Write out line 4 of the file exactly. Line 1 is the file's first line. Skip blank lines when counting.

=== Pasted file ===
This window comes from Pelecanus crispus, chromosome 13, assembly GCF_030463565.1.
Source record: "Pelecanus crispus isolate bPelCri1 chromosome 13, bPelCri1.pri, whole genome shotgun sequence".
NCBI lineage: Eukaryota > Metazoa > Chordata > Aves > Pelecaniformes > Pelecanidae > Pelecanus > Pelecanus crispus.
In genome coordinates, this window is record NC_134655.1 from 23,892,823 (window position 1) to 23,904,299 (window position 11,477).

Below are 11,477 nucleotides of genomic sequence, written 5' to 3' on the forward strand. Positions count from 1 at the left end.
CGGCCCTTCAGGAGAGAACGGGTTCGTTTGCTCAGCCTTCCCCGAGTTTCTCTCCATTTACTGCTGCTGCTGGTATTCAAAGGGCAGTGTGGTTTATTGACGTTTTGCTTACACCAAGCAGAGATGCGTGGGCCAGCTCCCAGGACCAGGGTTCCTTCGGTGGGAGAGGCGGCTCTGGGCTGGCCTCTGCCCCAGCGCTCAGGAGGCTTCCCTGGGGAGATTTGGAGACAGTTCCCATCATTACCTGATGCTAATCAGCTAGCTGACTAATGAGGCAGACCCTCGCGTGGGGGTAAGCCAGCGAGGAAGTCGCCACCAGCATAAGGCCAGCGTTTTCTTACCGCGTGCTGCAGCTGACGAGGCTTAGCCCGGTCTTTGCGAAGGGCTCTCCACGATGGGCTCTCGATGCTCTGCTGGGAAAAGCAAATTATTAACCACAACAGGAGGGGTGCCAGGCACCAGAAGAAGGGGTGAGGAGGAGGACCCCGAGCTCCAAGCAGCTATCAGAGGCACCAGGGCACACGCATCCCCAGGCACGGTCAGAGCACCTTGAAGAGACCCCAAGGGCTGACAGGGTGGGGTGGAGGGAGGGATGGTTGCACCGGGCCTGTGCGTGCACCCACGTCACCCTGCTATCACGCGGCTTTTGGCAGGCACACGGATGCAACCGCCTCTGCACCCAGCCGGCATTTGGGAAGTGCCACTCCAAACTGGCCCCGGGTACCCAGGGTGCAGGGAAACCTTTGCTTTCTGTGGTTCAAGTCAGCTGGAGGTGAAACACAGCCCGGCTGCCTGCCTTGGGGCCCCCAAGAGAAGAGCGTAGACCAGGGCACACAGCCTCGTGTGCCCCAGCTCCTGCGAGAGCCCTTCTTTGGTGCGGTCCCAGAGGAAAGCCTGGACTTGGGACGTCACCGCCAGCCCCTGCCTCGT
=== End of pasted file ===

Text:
In genome coordinates, this window is record NC_134655.1 from 23,892,823 (window position 1) to 23,904,299 (window position 11,477).